Polish scientists have discovered that information about danger can be transmitted across species, possibly through scent. This was demonstrated by the following experiment: even if a human was behaving normally but had previously experienced negative emotions, rats playing with the person could sense that something was amiss and would become afraid themselves. This could be observed in the activity of their brains.
The ability to read the emotions of others, to understand what they are feeling at a given moment, known as empathy, is not a purely human trait. It exists in many animals, even in aquarium fish. However, until now, among scientists, the prevailing view was that these were automatic responses based on mimicry – if one individual froze without moving, the other did the same.
The latest research by scientists from the Laboratory of Emotion Neurobiology led by Prof. Ewelina Knapska and the Laboratory of Brain Imaging led by Prof. Artur Marchewka at the Nencki Institute of Experimental Biology of the Polish Academy of Sciences, suggests that it might be different. The team suspects that the carrier of this information may be a scent, as reported in the latest issue of the prestigious journal "Proceedings of the National Academy of Sciences" (PNAS).
"Previously, there were reports that some domesticated animals, such as dogs, goats, or horses, react to human emotions, especially negative ones, like fear. However, no one had previously studied this in rats, so we came up with the idea to investigate whether rats also exhibit such reactions at a behavioral level and, for the first time, to examine what happens in the brain of these animals," says Prof. Knapska, adding that previously studied species "did not offer such opportunities."
For the experiment, researchers recruited a group of volunteers. These individuals were first conditioned to experience negative emotions. During the study, the volunteers sat in front of a computer and learned that the display of squares of a specific color was accompanied by a mildly unpleasant electrical stimulus. Some of the participants undergoing this conditioning were observed by their peers while, at the same time, researchers from the Laboratory of Brain Imaging at the Nencki Institute, recorded the brain activity of the observers. It turned out that watching another person's discomfort activated the amygdala in the observer's brain. The amygdala is a very ancient part of the brain responsible for experiencing fear.
"The final experiment involved volunteers - authorized to work with laboratory animals - coming to the laboratory daily for several days to acclimatize the rats to them. This is a standard procedure where animals are picked up and petted. Rats learn who is touching them and that it is safe," explains Dr. Anna Kaźmierowska, who conducted the study.
After a few days, a control test was conducted. Volunteers underwent a procedure similar to the final one, but instead of an electric shock, they felt mild vibrations on their forearms. Nothing unpleasant happened to them, and right after that, they went to play with the rats. "On the last day, however, the volunteers experienced the fear conditioning, during which they were treated with an electric shock. It was unpleasant, which we confirmed by measuring the electrical conductivity of their skin - a nervous or generally emotionally negative person sweats," says Prof. Knapska.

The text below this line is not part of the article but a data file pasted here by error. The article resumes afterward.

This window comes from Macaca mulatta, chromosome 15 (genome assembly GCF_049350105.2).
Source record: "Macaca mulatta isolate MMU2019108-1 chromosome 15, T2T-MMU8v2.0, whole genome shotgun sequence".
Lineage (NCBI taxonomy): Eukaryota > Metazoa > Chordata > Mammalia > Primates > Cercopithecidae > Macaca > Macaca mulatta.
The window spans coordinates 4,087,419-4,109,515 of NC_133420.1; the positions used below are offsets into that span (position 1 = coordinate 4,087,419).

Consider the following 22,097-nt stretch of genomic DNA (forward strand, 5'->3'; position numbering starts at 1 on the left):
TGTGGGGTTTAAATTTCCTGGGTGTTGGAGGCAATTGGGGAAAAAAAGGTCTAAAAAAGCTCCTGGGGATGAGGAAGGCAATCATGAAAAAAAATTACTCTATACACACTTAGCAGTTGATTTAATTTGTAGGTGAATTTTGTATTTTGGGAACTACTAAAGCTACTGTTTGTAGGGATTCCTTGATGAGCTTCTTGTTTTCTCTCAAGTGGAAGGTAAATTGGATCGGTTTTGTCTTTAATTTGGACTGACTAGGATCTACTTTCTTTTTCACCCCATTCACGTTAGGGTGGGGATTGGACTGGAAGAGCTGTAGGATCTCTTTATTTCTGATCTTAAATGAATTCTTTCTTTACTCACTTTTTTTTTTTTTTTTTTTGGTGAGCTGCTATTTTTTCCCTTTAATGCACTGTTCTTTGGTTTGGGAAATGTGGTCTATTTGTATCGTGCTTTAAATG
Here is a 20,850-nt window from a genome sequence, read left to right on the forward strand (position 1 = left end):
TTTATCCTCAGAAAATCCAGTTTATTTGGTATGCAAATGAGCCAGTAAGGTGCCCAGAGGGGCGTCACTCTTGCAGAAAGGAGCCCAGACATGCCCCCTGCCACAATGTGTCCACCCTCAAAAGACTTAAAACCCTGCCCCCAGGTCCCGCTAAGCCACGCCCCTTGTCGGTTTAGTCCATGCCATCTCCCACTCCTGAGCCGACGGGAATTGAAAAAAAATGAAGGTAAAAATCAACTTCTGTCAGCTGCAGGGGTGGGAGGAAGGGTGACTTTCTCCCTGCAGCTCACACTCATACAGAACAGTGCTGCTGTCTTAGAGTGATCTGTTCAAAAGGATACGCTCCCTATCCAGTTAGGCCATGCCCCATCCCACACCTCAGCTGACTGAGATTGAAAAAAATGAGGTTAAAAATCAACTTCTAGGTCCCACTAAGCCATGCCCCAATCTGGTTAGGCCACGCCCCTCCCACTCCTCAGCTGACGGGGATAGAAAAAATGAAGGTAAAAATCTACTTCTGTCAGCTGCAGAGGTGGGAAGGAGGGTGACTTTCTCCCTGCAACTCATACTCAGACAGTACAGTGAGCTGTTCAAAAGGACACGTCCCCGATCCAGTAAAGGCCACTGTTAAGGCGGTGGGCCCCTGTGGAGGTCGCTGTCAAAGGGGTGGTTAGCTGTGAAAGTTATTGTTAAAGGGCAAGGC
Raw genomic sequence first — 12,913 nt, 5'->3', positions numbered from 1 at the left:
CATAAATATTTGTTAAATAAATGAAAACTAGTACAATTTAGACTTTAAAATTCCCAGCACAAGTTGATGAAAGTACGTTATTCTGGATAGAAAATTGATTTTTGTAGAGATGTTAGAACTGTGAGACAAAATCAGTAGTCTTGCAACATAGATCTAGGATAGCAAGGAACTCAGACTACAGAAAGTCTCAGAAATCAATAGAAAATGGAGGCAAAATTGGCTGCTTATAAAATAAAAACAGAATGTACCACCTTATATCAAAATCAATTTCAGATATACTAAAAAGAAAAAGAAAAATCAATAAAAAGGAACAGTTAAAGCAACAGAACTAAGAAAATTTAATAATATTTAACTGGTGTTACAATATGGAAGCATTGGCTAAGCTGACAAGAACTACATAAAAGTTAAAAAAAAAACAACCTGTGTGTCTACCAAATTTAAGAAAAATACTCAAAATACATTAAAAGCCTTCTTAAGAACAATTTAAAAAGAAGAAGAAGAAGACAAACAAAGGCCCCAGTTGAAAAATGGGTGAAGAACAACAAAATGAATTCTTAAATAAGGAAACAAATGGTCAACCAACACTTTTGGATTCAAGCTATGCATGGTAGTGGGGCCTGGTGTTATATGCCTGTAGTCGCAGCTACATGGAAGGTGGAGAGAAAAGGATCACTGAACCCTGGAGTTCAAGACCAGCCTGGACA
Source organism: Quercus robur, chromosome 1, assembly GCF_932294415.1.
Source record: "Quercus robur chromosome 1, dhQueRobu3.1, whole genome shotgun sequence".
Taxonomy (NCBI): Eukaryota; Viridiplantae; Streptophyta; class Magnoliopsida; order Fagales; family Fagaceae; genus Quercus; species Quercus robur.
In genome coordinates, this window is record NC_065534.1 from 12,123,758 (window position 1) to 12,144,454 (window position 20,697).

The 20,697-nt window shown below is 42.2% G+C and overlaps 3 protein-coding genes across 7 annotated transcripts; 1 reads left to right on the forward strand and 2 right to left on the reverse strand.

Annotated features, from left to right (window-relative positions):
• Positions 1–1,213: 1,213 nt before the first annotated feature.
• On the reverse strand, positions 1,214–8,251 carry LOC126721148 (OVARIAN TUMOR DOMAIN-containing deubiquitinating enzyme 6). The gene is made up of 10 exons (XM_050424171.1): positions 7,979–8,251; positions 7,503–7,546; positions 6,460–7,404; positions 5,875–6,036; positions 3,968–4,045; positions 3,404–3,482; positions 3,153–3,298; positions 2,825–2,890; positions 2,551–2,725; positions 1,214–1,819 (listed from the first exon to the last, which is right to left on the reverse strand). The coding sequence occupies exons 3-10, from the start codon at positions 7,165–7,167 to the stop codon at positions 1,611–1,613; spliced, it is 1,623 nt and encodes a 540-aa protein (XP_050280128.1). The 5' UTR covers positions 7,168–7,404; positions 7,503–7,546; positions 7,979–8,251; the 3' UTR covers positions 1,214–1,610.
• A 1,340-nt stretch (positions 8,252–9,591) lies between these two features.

Then, the volunteers went to a room with a cage containing the rats, placed their hands on it, and played with the animals. "In the control condition - without the electric shock - the rats spent most of their time near the hands of the volunteers, sniffed them, and climbed on them. However, on the last day when the same people came after the fear conditioning, the rats avoided contact with them. They ran around the cage and sniffed it. This is characteristic behavior for rats when they don't feel secure in their environment; they explore it to find the source of danger," Prof. Knapska explains.
Their disorientation was even more evident when volunteers picked them up. "They weren't as eager to sniff around; instead, they tucked their heads under the volunteer's shoulder, a sign that they were a little afraid. We saw a change in behavior between the day when the volunteers experienced vibrations and the situation when they were shocked and became nervous," comments Dr. Kaźmierowska.
The most interesting results, however, came from the study of the activity of different parts of the rat's brain in the control and experimental situations. In the latter, the amygdala was activated in exactly the same areas where it had been previously recorded in humans who watched their colleagues' discomfort.
In summary, animals did not witness the procedures that humans underwent, yet they sensed their fear. The humans did not show any signs of experiencing something unpleasant. So, what was the carrier of information about potential danger? "Probably scent. Perhaps we emit substances that are universal across different species. They may be found in sweat," says Prof. Knapska.
The results of the experiments conducted by her team have fundamental significance for the theory of the origin of empathy. "The prevailing view in science is that empathic behaviors, especially the ability to respond to the emotions of another individual, evolved from caring for offspring. A mother who can better read a child's emotions and respond to them can take better care of the child, and that offspring has a better chance of survival."
"The results of the research, both mine and those of other teams, confirm, however, that the ability to read the emotions of others may be an adaptation that evolved because it allowed individuals to avoid danger. The studies described here show that reading fear in other species may use the same biological mechanisms as reading fear in one's own species," adds the researcher.